Javier Bellini, a Medford resident, has witnessed his family struggle with diabetes through many generations. While he has not struggled with the disease himself, his Italian-born father has battled with type 2 diabetes for as long as Javier can remember, along with multiple family members on his father’s side of the family. Coming from a close-knit family, Javier knows first-hand the challenges that both families and individuals living with diabetes constantly face.
For years, Javier has helped his father, who speaks limited English, manage his diabetes through scheduling doctor visits, translating at appointments and encouraging him to stay active. The first time Javier accompanied his father to an appointment, he was faced with a realization of the significance of diabetes and its complications. He learned that if his father’s diabetes is not properly managed, it could lead to symptoms such as lost limbs; at that point, he recognized how ignorant he had been about the condition and how serious it can be.
“Many of us understand how difficult it is to maintain a healthy diet; imagine having to do so, while monitoring yourself 24 hours a day 7 days a week in order to prevent serious, life-threatening events,” said Javier. “Diabetes is a constant struggle; it has been mind-numbing for me to see how much my father goes through on a daily basis living with Type 2 diabetes.”
Earlier this year, Javier was faced with yet another eye-opening situation as a result of his father’s diabetes. He received a phone call from his mother in a nervous panic; his father was on the bedroom floor completely disoriented and in a nonfunctional state. He was taken to MGH and diagnosed with a very low blood sugar. This episode played into Javier’s decision to become even more involved with the diabetes community and in particular, with the Latino Diabetes Initiative at Joslin Diabetes Center.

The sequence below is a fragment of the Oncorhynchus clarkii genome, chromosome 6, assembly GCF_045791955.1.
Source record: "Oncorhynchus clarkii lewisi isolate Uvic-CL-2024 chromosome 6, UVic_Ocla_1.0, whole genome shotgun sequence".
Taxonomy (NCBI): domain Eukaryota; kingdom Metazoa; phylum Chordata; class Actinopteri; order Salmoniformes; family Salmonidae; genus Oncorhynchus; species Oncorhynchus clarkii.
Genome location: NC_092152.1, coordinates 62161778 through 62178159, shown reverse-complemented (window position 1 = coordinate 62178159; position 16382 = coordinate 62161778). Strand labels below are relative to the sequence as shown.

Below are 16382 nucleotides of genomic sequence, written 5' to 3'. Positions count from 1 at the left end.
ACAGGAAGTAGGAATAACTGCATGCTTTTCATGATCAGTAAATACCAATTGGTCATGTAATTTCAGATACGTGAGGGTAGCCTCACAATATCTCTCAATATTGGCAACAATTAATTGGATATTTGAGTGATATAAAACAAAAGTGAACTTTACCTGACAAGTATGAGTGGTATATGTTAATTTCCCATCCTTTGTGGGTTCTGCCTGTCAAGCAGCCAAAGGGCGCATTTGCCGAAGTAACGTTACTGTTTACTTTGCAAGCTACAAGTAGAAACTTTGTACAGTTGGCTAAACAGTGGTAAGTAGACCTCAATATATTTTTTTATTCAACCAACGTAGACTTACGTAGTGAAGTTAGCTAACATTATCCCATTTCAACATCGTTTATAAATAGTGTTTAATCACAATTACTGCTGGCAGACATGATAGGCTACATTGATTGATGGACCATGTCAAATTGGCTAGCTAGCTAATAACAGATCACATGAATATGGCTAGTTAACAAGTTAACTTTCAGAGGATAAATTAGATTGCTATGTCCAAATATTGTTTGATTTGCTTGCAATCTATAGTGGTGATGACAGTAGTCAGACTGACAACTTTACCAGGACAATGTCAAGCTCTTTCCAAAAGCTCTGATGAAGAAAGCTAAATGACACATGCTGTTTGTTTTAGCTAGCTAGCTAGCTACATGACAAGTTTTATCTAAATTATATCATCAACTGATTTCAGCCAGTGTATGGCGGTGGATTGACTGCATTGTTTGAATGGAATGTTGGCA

The LDI offers ways for Latinos to get help and make appointments comfortably, without the stress of a language barrier. Receiving care from a facility with bilingual doctors offers more independence to patients not born in the United States, like Javier’s father, who will no longer need a family member to translate at appointments; essentially taking away the “middleman.”
Last year, Javier served on the ritmos de salud event committee and this year he is serving as event co-chair alongside Lazaro Lopez. ritmos de salud is an upbeat event that celebrates the Latino culture, while benefiting the Latino Diabetes Initiative. This year’s event is scheduled for September 26th at the Artists for Humanity EpiCenter in South Boston and features cultural performances from local music and dance groups. A fabulous array of food will be provided by some of Boston’s most renowned Chefs, led by the event’s culinary chair – Chef Jose Duarte of Taranta.
Javier is passionate about doing his part to combat diabetes not only because of his family history, but because of the impact the disease has had, and continues to have on the Latino community as a whole.
“Diabetes is without a doubt the biggest health issue affecting the Latino community,” says Javier. “The population of Latinos within the United States is growing at an increasing rate. Diabetes will eventually affect everyone, one way or another, because it affects such a huge portion of the population we live in.”
Javier looks at his dedication to the LDI and ritmos de salud as a long-term commitment. He believes in the work that he is doing and he encourages the community to get involved to support Joslin in its mission to find a cure.
FOR MORE INFORMATION ABOUT RITMOS DE SALUD, TO BECOME AN EVENT SPONSOR, OR TO PURCHASE TICKETS ($75), PLEASE VISIT GIVING.JOSLIN.ORG/RITMOS OR CONTACT JOSLIN DEVELOPMENT AT 617.309.2512 OR MEGHAN.MONGEAU@JOSLIN.HARVARD.EDU.
– Submitted by Regan Communications